Lately, I have been seeing some very interesting uses of quotation marks in my students’ writing. So, just where do these lovely inventions belong?
Surrounding direct quotes, hopefully. That is their rightful place. Let’s take a look at them for a few moments.
Let’s say this is your sentence: Parmelee (2019) argues that “here is the direct quote” (p. 123). [Note that I am using APA formatting.]
Please notice something here. I did not put the entire sentence in quotation marks because the entire sentence is not the quote. Do not, therefore, write something like this: “Parmelee (2019) argues that the rain in Spain is polluted (p. 123).” Nope. I did not say the words “Parmelee,” “(2019),” or (p. 123).” I only said that “the rain in Spain is polluted.” (I’m not sure that the rain is dirty there but, if you quote a popular song, you have to pay royalties and that can get pretty pricey.)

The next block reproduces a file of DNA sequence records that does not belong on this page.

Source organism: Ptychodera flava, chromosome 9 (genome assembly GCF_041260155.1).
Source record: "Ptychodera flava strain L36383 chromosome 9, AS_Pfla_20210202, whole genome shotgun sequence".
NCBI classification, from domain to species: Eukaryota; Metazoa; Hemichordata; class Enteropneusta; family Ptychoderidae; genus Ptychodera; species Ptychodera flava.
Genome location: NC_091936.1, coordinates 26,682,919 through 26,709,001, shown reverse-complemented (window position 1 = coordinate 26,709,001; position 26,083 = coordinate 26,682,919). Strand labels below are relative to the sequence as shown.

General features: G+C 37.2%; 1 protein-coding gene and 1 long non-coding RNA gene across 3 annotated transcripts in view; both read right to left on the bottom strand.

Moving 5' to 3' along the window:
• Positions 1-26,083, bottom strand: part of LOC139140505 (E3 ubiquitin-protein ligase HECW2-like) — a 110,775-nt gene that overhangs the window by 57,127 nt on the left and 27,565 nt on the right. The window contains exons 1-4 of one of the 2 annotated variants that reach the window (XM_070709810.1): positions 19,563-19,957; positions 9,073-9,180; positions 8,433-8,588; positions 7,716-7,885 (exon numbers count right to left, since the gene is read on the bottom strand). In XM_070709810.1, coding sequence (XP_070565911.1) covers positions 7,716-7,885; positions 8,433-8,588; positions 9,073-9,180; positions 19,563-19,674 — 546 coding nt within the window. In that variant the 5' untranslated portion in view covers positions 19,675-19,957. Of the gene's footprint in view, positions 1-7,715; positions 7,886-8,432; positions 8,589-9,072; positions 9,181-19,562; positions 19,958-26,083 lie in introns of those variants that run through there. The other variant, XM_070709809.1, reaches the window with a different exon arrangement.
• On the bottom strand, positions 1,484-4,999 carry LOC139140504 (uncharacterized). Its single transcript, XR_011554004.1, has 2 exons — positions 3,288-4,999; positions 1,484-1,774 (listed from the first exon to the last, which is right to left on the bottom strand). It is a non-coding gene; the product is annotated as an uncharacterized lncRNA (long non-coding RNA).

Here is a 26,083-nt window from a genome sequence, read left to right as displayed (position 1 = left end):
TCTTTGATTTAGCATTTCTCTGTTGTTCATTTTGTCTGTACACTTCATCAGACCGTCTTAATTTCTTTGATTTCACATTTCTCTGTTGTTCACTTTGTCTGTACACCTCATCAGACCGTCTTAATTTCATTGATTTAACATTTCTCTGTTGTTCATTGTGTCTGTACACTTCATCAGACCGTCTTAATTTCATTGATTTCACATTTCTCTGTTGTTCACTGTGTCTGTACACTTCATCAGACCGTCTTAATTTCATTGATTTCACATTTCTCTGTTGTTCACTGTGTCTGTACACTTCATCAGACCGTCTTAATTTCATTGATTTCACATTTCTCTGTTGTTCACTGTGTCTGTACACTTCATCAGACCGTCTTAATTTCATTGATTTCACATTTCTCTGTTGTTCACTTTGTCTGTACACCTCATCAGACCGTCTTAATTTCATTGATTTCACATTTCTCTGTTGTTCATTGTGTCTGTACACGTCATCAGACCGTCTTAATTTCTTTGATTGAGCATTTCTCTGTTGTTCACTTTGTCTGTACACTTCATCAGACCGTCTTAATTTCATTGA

When you open a quote, you need to close it at some point in time. Recently, a few students started quotes and they did not end….ever….Other students open quotes and keep them going until they get to another quote. That can get pretty confusing pretty fast, folks.
Don’t overuse quotes, either. I had a paper a few days ago that was one huge quote after another. I tallied up the situation. In a huge paragraph, the student had written only two short sentences. The rest of the paragraph, which covered half a page was, you guessed it, quotations. That is academic laziness. Don’t do it. I promise you, the instructor will notice.
Do you have any questions about quotation mark usage? I woudl be happy to share my thoughts. Oh, the very first quote in this blog posting was correct.